Sivut kuvina

Upon the Duke of MARLBOROUGH'S Houfe at Woodstock.

Atria longè patent ; fed nec cœnantibus ufquam,
Nec fomno locus eft: quàm bene non habites!
MART. Epig.

SEE, Sir, here's the grand approach,
This way is for his Grace's coach;
There lies the bridge, and here's the clock,
Obferve the lion and the cock,

The fpacious court, the colonnade,
And mark how wide the hall is made!
The chimneys are fo well defign'd,
They never smoke in any wind.
This gallery's contriv'd for walking,
The windows to retire and talk in ;
The council-chamber for debate,
And all the reft are rooms of state.

Thanks, Sir, cry'd I, 'tis very fine,

But where d'ye sleep, or where d'ye dine?
I find by all you have been telling,

That 'tis a house, but not a dwelling *.

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• The fame idea is ufed by Lord Chesterfield in his Epigram on Burlington House:

"How well you build, let flatt'ry tell;

And all mankind, how ill you dwell!"

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Verfes left by Mr. POPE, on his lying in the fame Bed which WILMOT, the celebrated Earl of ROCHESTER, Лlept in, at Adderbury, then belonging to the Duke of ARGYLE, July 9th, 1739.

ITH no poetic ardour fir'd

I prefs the bed where Wilmot lay;
That here he lov'd, or here expir'd,
Begets no numbers grave, or gay.

Beneath thy roof, Argyle, are bred

Such thoughts as prompt the brave to lie Stretch'd out in honour's nobler bed, Beneath a nobler roof-the sky.

Such flames as high in patriots burn

Yet ftoop to bless a child or wife; And fuch as wicked kings may mourn, When freedom is more dear than life.

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To the Tune of "To all you Ladies now at Land, &c.”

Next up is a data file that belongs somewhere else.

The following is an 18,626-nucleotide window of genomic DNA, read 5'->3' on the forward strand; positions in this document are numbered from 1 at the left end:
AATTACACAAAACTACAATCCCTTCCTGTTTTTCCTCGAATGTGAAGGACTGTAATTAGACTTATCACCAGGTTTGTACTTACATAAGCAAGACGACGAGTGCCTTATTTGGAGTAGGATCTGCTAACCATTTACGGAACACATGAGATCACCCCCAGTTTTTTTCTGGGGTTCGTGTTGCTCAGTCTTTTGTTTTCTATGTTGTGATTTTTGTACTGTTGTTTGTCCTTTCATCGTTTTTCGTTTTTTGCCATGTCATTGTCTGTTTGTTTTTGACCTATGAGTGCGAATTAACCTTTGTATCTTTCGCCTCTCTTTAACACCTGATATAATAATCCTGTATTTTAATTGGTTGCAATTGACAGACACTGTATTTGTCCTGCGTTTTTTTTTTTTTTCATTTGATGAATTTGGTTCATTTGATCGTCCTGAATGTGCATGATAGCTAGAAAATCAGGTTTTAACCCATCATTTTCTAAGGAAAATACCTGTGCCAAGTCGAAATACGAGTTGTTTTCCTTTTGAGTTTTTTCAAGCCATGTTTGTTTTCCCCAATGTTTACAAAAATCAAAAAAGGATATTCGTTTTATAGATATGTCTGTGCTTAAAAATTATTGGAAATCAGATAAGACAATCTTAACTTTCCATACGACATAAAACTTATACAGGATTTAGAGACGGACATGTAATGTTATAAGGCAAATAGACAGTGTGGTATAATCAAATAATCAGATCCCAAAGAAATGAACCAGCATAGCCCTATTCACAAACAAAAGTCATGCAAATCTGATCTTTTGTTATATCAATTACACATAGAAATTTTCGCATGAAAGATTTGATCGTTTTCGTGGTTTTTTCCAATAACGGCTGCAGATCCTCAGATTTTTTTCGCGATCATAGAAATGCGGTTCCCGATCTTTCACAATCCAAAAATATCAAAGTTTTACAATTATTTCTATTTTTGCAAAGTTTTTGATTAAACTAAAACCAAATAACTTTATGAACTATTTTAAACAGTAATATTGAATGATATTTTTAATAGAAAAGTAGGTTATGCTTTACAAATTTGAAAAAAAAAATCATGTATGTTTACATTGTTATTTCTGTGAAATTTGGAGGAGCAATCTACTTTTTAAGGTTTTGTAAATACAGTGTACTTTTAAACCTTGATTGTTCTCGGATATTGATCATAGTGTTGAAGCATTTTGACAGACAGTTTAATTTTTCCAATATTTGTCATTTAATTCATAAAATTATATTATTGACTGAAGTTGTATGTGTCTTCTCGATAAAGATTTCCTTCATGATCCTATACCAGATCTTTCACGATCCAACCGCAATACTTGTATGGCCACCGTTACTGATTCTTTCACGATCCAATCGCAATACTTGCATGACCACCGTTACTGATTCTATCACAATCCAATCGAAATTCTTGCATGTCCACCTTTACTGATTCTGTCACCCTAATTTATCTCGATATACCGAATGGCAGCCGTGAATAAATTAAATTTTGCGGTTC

one fair lady out of court,
And two fair ladies in,

Who think the Turk* and Popet a sport,
And wit and love no fin;

Come, these foft lines, with nothing stiff in,
To Bellenden, Lepell, and Griffin.

With a fa, la, la.


* Warton has a note upon these words, "Urick, the little Turk.” One is tempted to fay, in the language of the Author of the Critic, "The interpreter is the hardest to be underflood of the two." The expreffion of the "Turk and the Pope," is very common; it is here applied equivocally, to the author, and perhaps to one of the Turks, who came to England with George the First. †The Author.

II. What

Mifs Lepell has been spoken of before. Mary Bellenden, the most beautiful and lovely woman of her time, maid of honour to Caroline when Princefs of Wales, was daughter of Lord Bellenden. She is thus defcribed, fays Mr. Coxe, in an old ballad, made upon the quarrel between George the First and the Prince of Wales at the chriflening, when the Prince and all his household were ordered to quit St. James's:

"But Bellenden we needs muft praise,
Who, as down ftairs the jumps,

Sings, "Over Hills, and far away,"
Defpifing doleful dumps."

This lovely and elegant woman rejected the addrefies of the Prince, and elpoufed in 1720 John Campbell then groom of the bed chamber to the Prince of Wales, and afterwards Duke of Argyle. See Coxe's Memoirs.


What paffes in the dark third row,
And what behind the fcene,
Couches and crippled chairs I know,

And garrets hung with green;
I know the fwing of finful hack,
Where damfels
cry alack.
With a fa, la, la.


Then why to courts fhould I repair,
Where's fuch ado with Townshend?
To hear each mortal stamp and swear,

And ev'ry speech with Zounds end;
To hear 'em rail at honest Sunderland,
And rafhly blame the realm of Blunderland*.
With a fa, la, la.


Alas! like Schutz I cannot pun,
Like Grafton court the Germans;

Tell Pickenbourg how flim fhe's grown,
Like Meadows† run to fermons ;
To court ambitious men may roam,
But I and Marlbro' stay at home.
With a fa, la, la.


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* Ireland.

+ Mentioned before in the Verses to Mrs. Howe.

V. In

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In truth, by what I can discern,

Of courtiers 'twixt you three,
Some wit you have, and more may learn

From court, than Gay or Me:
Perhaps, in time, you'll leave high diet,
To fup with us on milk and quiet.
With a fa, la, la.


At Leicester-Fields, a house full high,
With door all painted green,
Where ribbons wave upon the tye,

(A Milliner I mean;)

There may you meet us three to three,
For Gay can well make two of Me.
With a fa, la, la.


But fhou'd you catch the prudish itch,
And each become a coward,
Bring fometimes with you lady Rich*,
And fometimes miftrefs Howard +;
For virgins to keep chaste must go
Abroad with fuch as are not fo.

With a fa, la, la.



• Lady Rich was a correfpondent of Lady M. W. Montagu. + Mrs. Howard, miftrefs to George II. afterwards Countess of Suffolk. See "Verfes to a Lady at Court," in this Volume.

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